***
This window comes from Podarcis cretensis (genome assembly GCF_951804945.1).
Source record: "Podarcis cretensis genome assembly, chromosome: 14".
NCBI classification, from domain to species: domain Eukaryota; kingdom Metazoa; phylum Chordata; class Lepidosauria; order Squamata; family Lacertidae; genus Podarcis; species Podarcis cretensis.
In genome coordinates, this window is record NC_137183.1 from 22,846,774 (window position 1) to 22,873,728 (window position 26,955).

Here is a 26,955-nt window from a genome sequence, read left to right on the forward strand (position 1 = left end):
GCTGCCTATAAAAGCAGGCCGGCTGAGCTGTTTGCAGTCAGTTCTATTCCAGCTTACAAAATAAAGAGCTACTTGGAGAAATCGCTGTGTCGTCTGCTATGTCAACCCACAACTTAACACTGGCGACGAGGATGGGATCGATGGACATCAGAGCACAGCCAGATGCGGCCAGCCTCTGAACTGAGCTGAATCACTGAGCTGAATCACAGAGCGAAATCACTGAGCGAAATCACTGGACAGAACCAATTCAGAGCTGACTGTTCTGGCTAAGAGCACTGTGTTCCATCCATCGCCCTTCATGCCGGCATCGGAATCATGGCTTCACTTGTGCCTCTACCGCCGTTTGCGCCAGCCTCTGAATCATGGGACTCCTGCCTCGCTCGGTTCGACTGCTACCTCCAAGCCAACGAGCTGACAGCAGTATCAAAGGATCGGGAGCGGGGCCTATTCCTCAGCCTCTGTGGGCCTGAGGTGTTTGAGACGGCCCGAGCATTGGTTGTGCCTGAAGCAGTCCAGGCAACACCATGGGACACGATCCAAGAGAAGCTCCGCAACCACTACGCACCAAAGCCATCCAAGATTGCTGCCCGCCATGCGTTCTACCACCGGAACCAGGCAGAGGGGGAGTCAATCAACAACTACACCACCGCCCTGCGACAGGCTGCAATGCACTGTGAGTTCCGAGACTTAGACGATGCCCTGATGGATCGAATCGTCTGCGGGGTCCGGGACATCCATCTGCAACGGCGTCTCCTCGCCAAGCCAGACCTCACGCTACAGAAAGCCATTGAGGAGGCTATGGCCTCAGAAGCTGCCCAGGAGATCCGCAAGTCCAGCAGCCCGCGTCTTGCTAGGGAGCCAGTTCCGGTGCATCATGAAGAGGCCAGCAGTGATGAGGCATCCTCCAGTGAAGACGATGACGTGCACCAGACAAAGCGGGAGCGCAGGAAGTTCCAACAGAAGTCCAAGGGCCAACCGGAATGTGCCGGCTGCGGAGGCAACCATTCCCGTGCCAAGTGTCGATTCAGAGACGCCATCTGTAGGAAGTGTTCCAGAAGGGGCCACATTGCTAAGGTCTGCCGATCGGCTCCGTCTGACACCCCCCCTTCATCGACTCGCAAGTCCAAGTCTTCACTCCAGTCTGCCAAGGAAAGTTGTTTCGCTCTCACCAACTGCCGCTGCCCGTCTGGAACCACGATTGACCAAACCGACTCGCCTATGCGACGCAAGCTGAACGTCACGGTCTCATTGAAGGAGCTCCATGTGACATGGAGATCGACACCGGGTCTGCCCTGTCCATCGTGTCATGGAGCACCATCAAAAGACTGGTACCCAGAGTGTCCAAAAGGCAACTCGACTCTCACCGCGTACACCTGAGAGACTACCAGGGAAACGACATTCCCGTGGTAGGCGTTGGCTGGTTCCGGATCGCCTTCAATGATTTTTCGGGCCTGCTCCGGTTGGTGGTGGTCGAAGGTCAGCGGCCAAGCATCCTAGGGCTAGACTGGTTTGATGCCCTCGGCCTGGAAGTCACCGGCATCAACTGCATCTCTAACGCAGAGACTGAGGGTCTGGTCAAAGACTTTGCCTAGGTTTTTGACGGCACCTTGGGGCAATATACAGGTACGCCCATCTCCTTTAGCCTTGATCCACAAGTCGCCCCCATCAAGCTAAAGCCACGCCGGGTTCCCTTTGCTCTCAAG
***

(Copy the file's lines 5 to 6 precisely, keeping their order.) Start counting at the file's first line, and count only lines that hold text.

Here is a 26,955-nt window from a genome sequence, read left to right on the forward strand (position 1 = left end):
GCTGCCTATAAAAGCAGGCCGGCTGAGCTGTTTGCAGTCAGTTCTATTCCAGCTTACAAAATAAAGAGCTACTTGGAGAAATCGCTGTGTCGTCTGCTATGTCAACCCACAACTTAACACTGGCGACGAGGATGGGATCGATGGACATCAGAGCACAGCCAGATGCGGCCAGCCTCTGAACTGAGCTGAATCACTGAGCTGAATCACAGAGCGAAATCACTGAGCGAAATCACTGGACAGAACCAATTCAGAGCTGACTGTTCTGGCTAAGAGCACTGTGTTCCATCCATCGCCCTTCATGCCGGCATCGGAATCATGGCTTCACTTGTGCCTCTACCGCCGTTTGCGCCAGCCTCTGAATCATGGGACTCCTGCCTCGCTCGGTTCGACTGCTACCTCCAAGCCAACGAGCTGACAGCAGTATCAAAGGATCGGGAGCGGGGCCTATTCCTCAGCCTCTGTGGGCCTGAGGTGTTTGAGACGGCCCGAGCATTGGTTGTGCCTGAAGCAGTCCAGGCAACACCATGGGACACGATCCAAGAGAAGCTCCGCAACCACTACGCACCAAAGCCATCCAAGATTGCTGCCCGCCATGCGTTCTACCACCGGAACCAGGCAGAGGGGGAGTCAATCAACAACTACACCACCGCCCTGCGACAGGCTGCAATGCACTGTGAGTTCCGAGACTTAGACGATGCCCTGATGGATCGAATCGTCTGCGGGGTCCGGGACATCCATCTGCAACGGCGTCTCCTCGCCAAGCCAGACCTCACGCTACAGAAAGCCATTGAGGAGGCTATGGCCTCAGAAGCTGCCCAGGAGATCCGCAAGTCCAGCAGCCCGCGTCTTGCTAGGGAGCCAGTTCCGGTGCATCATGAAGAGGCCAGCAGTGATGAGGCATCCTCCAGTGAAGACGATGACGTGCACCAGACAAAGCGGGAGCGCAGGAAGTTCCAACAGAAGTCCAAGGGCCAACCGGAATGTGCCGGCTGCGGAGGCAACCATTCCCGTGCCAAGTGTCGATTCAGAGACGCCATCTGTAGGAAGTGTTCCAGAAGGGGCCACATTGCTAAGGTCTGCCGATCGGCTCCGTCTGACACCCCCCCTTCATCGACTCGCAAGTCCAAGTCTTCACTCCAGTCTGCCAAGGAAAGTTGTTTCGCTCTCACCAACTGCCGCTGCCCGTCTGGAACCACGATTGACCAAACCGACTCGCCTATGCGACGCAAGCTGAACGTCACGGTCTCATTGAAGGAGCTCCATGTGACATGGAGATCGACACCGGGTCTGCCCTGTCCATCGTGTCATGGAGCACCATCAAAAGACTGGTACCCAGAGTGTCCAAAAGGCAACTCGACTCTCACCGCGTACACCTGAGAGACTACCAGGGAAACGACATTCCCGTGGTAGGCGTTGGCTGGTTCCGGATCGCCTTCAATGATTTTTCGGGCCTGCTCCGGTTGGTGGTGGTCGAAGGTCAGCGGCCAAGCATCCTAGGGCTAGACTGGTTTGATGCCCTCGGCCTGGAAGTCACCGGCATCAACTGCATCTCTAACGCAGAGACTGAGGGTCTGGTCAAAGACTTTGCCTAGGTTTTTGACGGCACCTTGGGGCAATATACAGGTACGCCCATCTCCTTTAGCCTTGATCCACAAGTCGCCCCCATCAAGCTAAAGCCACGCCGGGTTCCCTTTGCTCTCAAG